Assistive Technology

According to the United States Assistive Technology Act of 1998, assistive technology refers to “any product, device, or equipment, whether acquired commercially, modified or customized, that is used to maintain, increase, or improve the functional capabilities of individuals with disabilities.”

From an educational standpoint, Assistive Technology is any item, piece of equipment, software program, app, or product system that is used to increase, maintain, or improve the functional capabilities of a student with a disability.

Assistive Technology (AT) can be low-tech or high-tech. In some instances, AT may be an item that other students use as well. However, this item becomes AT when it is necessary for a specific student to access the same environment or curriculum as their peers.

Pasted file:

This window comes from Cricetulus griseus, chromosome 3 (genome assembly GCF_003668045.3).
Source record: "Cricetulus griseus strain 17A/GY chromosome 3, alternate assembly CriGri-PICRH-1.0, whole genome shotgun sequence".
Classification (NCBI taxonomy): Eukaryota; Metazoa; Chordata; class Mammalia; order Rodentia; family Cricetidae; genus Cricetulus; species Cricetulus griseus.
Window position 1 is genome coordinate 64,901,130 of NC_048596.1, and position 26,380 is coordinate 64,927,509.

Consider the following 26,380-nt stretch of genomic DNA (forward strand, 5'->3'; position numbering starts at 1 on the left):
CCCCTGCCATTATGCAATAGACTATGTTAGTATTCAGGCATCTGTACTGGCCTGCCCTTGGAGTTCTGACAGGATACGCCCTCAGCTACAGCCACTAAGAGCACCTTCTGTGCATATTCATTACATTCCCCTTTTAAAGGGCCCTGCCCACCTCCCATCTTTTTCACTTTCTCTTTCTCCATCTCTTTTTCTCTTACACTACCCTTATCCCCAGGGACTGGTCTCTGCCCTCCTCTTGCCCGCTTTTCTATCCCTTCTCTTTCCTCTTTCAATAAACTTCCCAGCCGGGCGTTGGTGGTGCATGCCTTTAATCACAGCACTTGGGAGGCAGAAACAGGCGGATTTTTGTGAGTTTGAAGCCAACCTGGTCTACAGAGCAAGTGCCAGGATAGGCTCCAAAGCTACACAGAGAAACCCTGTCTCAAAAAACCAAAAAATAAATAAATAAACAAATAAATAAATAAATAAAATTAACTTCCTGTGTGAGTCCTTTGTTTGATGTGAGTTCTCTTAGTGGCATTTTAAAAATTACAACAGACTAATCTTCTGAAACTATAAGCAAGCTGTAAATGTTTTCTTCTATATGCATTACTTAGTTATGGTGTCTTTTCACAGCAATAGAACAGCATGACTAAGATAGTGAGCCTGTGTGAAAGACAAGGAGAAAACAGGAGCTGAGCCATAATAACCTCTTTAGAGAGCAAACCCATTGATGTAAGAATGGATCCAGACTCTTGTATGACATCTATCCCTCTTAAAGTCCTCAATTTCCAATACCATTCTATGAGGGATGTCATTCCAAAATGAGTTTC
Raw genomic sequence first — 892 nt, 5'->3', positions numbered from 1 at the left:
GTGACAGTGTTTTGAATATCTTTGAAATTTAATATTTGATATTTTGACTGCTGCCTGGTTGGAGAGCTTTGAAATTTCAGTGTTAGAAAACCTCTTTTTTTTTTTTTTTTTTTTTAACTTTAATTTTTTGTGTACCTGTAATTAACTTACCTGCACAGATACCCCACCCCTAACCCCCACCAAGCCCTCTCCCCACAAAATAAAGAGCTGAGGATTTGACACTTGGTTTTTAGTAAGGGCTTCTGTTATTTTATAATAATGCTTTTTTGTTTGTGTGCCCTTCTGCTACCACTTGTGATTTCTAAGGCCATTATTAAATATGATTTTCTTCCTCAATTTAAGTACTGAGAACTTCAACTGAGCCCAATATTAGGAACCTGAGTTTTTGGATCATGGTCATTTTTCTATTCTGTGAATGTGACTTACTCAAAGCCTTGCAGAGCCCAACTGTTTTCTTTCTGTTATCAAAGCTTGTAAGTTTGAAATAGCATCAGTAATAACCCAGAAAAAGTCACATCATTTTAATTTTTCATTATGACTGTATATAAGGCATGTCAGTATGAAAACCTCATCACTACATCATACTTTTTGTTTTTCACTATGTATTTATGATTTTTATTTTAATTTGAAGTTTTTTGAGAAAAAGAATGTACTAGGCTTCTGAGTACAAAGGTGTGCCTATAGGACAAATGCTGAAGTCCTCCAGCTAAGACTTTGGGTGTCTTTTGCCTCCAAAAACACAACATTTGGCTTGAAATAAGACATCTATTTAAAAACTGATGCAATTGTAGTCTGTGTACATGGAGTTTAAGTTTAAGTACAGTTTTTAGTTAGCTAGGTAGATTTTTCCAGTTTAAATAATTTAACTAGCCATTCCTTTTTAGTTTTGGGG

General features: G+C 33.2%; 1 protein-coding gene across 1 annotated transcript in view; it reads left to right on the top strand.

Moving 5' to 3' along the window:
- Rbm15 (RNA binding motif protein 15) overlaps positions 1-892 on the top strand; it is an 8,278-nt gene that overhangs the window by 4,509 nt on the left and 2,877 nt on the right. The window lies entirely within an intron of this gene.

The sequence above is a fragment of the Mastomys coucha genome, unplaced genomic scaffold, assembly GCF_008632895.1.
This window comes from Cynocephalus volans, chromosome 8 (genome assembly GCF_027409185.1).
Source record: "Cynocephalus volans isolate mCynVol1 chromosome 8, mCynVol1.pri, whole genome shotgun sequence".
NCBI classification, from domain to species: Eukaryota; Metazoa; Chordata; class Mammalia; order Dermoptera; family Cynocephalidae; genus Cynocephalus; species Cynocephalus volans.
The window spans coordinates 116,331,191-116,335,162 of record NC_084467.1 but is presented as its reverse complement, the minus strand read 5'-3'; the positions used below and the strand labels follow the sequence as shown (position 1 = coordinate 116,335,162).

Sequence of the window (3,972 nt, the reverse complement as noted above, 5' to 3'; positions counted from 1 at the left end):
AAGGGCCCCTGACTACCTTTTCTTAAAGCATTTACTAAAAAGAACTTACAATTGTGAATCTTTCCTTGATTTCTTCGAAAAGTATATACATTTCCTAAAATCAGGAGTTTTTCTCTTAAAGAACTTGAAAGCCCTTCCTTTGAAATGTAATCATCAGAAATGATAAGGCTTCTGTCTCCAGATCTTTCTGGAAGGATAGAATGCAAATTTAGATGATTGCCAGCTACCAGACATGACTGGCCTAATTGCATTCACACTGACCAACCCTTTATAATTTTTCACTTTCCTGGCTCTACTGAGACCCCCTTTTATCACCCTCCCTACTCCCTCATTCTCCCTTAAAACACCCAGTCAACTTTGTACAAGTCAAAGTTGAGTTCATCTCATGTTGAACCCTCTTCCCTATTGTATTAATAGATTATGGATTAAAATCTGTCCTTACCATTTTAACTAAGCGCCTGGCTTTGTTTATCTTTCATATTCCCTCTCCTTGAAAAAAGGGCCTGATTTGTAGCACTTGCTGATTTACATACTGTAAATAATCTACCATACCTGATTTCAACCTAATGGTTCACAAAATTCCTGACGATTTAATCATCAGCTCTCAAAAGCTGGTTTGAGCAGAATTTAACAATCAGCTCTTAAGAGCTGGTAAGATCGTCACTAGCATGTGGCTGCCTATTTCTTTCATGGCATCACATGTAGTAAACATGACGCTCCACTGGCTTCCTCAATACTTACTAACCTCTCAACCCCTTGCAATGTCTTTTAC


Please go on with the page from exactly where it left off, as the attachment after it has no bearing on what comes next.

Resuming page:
a large stack of books in a circular formation

Reading

Assistive Technology is a powerful tool for students who struggle with reading in a traditional format. With the increasing popularity of audio books, alternate methods of reading are becoming more mainstream. Audio books, text-to-speech programs, highlighting, reading guides and more can help students with the physical act of reading as well as fluency and comprehension.


Writing

Assistive technology (AT) can help many students who struggle with a variety of writing challenges. Some AT tools help make the physical act of writing easier. AT can also help with grammar, spelling, and organizing thoughts.

an open laptop on a desk with a notebook with pen sitting on it.

a yellow switch on a black metal rod next to a chair. A person’s arm rests on the arm of the chair.

Access

Mobility and motor issues can decrease a student’s ability to access their educational environment and participate in social activities with peers. There are a wide variety of tools to help with access depending on students’ specific needs.